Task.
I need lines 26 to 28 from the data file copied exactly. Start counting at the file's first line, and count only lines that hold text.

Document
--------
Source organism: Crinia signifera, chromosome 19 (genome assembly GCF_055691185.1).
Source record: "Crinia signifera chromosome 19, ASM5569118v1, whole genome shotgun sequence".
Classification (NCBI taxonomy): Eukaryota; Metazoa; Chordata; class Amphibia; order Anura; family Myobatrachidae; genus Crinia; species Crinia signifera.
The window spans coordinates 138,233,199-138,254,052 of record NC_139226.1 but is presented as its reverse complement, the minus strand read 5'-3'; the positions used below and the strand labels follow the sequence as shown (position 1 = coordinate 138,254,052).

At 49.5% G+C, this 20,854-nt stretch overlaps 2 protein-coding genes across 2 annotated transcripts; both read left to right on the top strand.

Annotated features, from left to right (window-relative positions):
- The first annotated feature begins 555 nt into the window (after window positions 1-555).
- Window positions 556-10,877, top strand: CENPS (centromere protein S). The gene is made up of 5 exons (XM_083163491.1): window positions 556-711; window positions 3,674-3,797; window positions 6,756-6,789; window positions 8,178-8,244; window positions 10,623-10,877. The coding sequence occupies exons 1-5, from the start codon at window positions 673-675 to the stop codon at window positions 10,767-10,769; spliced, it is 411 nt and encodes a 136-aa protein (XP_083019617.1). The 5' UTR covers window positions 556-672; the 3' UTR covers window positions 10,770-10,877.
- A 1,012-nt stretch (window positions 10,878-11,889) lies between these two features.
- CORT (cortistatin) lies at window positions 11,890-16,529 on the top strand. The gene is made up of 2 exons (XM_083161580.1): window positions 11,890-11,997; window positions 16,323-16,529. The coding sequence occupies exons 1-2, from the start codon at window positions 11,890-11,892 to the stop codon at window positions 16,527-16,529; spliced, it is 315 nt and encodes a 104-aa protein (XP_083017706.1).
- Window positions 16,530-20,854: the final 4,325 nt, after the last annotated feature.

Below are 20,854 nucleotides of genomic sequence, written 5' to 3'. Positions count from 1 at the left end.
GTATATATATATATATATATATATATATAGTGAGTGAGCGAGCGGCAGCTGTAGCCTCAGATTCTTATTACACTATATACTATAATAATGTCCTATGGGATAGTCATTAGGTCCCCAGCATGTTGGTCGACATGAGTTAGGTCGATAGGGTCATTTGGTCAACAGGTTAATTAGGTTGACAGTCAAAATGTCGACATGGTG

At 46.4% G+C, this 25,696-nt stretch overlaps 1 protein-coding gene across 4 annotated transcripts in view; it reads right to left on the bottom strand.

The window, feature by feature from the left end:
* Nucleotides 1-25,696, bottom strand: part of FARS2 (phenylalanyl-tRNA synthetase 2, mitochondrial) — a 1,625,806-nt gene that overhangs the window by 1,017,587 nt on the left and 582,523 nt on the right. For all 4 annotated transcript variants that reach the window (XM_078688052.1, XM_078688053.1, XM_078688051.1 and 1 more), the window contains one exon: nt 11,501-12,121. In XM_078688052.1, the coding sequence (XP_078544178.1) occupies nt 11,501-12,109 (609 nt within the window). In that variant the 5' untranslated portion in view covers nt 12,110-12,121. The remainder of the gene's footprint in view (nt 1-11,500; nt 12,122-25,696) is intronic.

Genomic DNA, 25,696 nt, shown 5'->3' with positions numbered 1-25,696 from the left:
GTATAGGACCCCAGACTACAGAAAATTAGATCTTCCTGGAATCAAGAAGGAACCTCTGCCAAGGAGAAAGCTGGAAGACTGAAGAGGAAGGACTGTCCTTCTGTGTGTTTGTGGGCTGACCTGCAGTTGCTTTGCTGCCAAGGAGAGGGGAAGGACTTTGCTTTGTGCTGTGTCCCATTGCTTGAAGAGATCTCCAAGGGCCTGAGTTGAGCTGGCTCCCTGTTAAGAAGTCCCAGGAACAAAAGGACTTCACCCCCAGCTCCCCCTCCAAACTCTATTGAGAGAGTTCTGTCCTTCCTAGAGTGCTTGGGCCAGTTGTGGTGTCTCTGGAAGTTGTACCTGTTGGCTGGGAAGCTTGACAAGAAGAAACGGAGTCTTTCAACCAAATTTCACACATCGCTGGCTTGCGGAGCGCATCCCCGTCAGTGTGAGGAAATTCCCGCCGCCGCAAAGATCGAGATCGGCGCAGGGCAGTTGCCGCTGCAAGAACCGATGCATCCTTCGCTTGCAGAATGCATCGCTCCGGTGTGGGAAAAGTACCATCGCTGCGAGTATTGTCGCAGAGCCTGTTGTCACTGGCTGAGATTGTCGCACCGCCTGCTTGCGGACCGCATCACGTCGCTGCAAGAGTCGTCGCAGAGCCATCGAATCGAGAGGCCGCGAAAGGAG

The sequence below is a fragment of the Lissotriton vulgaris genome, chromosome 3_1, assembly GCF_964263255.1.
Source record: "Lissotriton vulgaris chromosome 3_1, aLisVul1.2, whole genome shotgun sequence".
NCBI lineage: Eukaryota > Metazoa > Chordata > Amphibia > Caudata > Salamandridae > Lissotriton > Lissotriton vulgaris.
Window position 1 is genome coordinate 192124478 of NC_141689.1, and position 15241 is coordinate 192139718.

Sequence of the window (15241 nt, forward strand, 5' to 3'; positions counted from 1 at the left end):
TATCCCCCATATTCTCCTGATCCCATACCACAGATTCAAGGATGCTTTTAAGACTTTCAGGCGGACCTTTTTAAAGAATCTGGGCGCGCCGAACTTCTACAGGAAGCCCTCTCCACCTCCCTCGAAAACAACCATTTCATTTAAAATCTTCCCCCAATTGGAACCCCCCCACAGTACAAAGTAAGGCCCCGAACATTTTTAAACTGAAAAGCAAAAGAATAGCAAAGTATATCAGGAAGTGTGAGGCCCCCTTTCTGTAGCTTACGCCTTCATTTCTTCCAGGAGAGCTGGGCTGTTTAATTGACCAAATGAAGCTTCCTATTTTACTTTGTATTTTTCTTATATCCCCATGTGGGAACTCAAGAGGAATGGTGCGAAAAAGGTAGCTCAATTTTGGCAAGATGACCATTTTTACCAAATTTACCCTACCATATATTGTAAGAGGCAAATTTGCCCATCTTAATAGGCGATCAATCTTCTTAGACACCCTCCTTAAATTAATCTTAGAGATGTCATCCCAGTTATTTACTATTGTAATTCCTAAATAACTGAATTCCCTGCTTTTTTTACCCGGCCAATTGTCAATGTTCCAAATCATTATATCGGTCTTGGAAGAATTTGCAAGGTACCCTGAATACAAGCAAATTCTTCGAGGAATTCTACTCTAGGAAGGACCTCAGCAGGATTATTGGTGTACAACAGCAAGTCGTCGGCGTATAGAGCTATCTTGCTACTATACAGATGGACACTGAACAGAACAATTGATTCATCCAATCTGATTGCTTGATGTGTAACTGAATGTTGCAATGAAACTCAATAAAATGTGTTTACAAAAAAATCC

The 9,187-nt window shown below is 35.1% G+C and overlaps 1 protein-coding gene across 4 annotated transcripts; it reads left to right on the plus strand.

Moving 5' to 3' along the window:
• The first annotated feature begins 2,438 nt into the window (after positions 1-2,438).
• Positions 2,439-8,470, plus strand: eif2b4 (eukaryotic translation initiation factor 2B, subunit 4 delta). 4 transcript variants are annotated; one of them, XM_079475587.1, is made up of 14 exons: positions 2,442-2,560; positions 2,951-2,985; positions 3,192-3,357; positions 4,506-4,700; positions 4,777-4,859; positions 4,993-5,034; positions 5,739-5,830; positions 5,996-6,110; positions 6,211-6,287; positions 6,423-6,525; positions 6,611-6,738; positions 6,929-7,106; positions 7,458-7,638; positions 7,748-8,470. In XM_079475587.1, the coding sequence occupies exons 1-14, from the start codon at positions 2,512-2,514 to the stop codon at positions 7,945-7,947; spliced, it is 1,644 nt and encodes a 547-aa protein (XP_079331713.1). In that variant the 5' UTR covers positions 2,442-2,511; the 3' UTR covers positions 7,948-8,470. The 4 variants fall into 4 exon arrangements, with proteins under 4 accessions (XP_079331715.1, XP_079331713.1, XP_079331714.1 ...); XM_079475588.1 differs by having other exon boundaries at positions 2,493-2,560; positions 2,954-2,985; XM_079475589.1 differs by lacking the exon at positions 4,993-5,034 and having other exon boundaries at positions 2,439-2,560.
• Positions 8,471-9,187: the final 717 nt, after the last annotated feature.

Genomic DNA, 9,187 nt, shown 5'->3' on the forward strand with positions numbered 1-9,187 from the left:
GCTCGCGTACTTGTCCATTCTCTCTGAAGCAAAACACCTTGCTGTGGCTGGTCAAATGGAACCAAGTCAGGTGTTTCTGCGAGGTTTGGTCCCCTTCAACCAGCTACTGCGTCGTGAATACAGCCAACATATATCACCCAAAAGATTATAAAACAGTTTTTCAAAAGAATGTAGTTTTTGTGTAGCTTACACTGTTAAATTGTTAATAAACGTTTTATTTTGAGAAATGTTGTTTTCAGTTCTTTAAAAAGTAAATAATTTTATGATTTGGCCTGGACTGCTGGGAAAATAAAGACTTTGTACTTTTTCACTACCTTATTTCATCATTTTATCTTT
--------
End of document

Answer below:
Moving 5' to 3' along the window:
• The first annotated feature begins 2,438 nt into the window (after positions 1-2,438).
• Positions 2,439-8,470, plus strand: eif2b4 (eukaryotic translation initiation factor 2B, subunit 4 delta). 4 transcript variants are annotated; one of them, XM_079475587.1, is made up of 14 exons: positions 2,442-2,560; positions 2,951-2,985; positions 3,192-3,357; positions 4,506-4,700; positions 4,777-4,859; positions 4,993-5,034; positions 5,739-5,830; positions 5,996-6,110; positions 6,211-6,287; positions 6,423-6,525; positions 6,611-6,738; positions 6,929-7,106; positions 7,458-7,638; positions 7,748-8,470. In XM_079475587.1, the coding sequence occupies exons 1-14, from the start codon at positions 2,512-2,514 to the stop codon at positions 7,945-7,947; spliced, it is 1,644 nt and encodes a 547-aa protein (XP_079331713.1). In that variant the 5' UTR covers positions 2,442-2,511; the 3' UTR covers positions 7,948-8,470. The 4 variants fall into 4 exon arrangements, with proteins under 4 accessions (XP_079331715.1, XP_079331713.1, XP_079331714.1 ...); XM_079475588.1 differs by having other exon boundaries at positions 2,493-2,560; positions 2,954-2,985; XM_079475589.1 differs by lacking the exon at positions 4,993-5,034 and having other exon boundaries at positions 2,439-2,560.